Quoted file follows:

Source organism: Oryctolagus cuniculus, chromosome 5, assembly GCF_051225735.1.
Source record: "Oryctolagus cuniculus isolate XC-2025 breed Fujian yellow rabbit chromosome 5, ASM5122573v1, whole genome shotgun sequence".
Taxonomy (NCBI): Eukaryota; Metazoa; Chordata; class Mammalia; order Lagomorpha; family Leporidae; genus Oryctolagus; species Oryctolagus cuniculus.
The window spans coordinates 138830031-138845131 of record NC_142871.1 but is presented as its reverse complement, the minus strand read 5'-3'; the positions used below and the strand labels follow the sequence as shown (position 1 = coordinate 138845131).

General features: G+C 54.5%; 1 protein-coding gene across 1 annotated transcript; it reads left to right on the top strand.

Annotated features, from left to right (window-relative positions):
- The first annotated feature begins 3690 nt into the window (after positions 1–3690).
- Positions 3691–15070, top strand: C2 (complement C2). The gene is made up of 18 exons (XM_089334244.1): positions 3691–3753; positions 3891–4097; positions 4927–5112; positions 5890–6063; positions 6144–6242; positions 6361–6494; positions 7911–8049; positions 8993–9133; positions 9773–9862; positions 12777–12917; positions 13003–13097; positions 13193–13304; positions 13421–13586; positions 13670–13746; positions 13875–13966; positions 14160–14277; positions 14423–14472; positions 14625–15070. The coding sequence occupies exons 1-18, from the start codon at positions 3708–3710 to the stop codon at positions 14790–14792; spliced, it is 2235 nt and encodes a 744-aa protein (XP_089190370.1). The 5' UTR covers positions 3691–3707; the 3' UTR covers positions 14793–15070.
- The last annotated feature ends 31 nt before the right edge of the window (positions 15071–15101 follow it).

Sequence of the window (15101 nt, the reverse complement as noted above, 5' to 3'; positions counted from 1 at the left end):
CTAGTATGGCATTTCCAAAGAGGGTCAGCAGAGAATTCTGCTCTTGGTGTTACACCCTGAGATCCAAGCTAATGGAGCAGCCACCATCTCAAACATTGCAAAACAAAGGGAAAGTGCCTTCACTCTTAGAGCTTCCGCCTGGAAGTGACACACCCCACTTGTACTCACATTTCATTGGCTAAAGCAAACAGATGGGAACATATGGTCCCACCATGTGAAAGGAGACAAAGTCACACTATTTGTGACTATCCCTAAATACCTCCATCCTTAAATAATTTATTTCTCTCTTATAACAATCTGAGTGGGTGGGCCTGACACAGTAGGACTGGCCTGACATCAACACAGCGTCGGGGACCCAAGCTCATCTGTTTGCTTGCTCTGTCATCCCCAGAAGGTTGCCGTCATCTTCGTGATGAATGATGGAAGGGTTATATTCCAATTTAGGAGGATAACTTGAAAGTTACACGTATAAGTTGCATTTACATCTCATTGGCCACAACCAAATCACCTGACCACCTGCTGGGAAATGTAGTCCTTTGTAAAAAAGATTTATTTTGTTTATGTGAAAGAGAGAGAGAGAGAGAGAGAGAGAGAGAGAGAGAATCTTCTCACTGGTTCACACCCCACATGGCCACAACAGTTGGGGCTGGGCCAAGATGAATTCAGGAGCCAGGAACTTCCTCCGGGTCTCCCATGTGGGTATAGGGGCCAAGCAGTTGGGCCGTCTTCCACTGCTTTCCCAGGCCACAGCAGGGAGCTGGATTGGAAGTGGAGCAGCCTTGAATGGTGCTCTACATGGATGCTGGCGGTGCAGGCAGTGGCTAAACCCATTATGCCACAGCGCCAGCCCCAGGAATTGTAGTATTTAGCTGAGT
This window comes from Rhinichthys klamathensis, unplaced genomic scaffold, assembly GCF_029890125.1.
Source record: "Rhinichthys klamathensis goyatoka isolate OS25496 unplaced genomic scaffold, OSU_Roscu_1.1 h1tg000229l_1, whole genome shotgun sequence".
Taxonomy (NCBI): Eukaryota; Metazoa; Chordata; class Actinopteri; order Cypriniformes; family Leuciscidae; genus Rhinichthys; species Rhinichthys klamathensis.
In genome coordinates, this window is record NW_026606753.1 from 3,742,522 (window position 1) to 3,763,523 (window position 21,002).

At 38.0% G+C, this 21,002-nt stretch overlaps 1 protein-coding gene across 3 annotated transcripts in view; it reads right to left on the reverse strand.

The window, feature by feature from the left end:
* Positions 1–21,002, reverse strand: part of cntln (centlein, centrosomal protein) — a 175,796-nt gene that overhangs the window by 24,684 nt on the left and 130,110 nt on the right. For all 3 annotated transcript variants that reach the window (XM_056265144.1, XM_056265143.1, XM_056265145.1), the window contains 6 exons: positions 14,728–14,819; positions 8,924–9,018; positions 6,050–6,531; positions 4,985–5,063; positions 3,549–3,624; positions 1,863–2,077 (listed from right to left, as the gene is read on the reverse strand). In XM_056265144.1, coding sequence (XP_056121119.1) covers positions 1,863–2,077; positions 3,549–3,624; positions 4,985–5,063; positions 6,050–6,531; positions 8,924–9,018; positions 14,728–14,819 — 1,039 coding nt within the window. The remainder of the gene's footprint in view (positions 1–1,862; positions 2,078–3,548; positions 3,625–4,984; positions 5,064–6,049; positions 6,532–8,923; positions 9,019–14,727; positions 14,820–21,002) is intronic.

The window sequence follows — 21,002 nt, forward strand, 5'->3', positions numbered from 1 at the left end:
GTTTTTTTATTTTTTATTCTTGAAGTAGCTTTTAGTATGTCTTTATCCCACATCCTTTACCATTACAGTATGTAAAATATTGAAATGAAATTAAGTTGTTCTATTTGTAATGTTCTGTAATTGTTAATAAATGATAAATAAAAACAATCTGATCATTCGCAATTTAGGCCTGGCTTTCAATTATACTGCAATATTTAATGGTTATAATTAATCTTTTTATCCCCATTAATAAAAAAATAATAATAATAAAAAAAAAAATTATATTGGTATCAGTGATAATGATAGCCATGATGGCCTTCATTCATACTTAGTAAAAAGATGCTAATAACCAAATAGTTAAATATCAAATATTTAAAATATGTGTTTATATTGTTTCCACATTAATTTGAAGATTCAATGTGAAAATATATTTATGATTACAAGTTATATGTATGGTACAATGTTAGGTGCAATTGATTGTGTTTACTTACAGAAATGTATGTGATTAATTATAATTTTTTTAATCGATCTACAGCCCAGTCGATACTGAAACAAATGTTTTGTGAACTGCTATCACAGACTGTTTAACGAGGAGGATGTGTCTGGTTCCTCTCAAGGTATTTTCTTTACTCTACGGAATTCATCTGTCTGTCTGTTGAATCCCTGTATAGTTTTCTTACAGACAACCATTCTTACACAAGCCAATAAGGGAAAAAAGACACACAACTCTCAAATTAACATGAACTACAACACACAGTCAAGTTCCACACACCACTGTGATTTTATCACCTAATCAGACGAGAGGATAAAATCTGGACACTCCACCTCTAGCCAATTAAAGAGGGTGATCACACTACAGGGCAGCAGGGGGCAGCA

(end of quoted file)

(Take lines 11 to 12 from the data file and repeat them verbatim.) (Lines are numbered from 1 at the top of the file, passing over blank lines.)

CTAGTATGGCATTTCCAAAGAGGGTCAGCAGAGAATTCTGCTCTTGGTGTTACACCCTGAGATCCAAGCTAATGGAGCAGCCACCATCTCAAACATTGCAAAACAAAGGGAAAGTGCCTTCACTCTTAGAGCTTCCGCCTGGAAGTGACACACCCCACTTGTACTCACATTTCATTGGCTAAAGCAAACAGATGGGAACATATGGTCCCACCATGTGAAAGGAGACAAAGTCACACTATTTGTGACTATCCCTAAATACCTCCATCCTTAAATAATTTATTTCTCTCTTATAACAATCTGAGTGGGTGGGCCTGACACAGTAGGACTGGCCTGACATCAACACAGCGTCGGGGACCCAAGCTCATCTGTTTGCTTGCTCTGTCATCCCCAGAAGGTTGCCGTCATCTTCGTGATGAATGATGGAAGGGTTATATTCCAATTTAGGAGGATAACTTGAAAGTTACACGTATAAGTTGCATTTACATCTCATTGGCCACAACCAAATCACCTGACCACCTGCTGGGAAATGTAGTCCTTTGTAAAAAAGATTTATTTTGTTTATGTGAAAGAGAGAGAGAGAGAGAGAGAGAGAGAGAGAGAGAATCTTCTCACTGGTTCACACCCCACATGGCCACAACAGTTGGGGCTGGGCCAAGATGAATTCAGGAGCCAGGAACTTCCTCCGGGTCTCCCATGTGGGTATAGGGGCCAAGCAGTTGGGCCGTCTTCCACTGCTTTCCCAGGCCACAGCAGGGAGCTGGATTGGAAGTGGAGCAGCCTTGAATGGTGCTCTACATGGATGCTGGCGGTGCAGGCAGTGGCTAAACCCATTATGCCACAGCGCCAGCCCCAGGAATTGTAGTATTTAGCTGAGT
This window comes from Rhinichthys klamathensis, unplaced genomic scaffold, assembly GCF_029890125.1.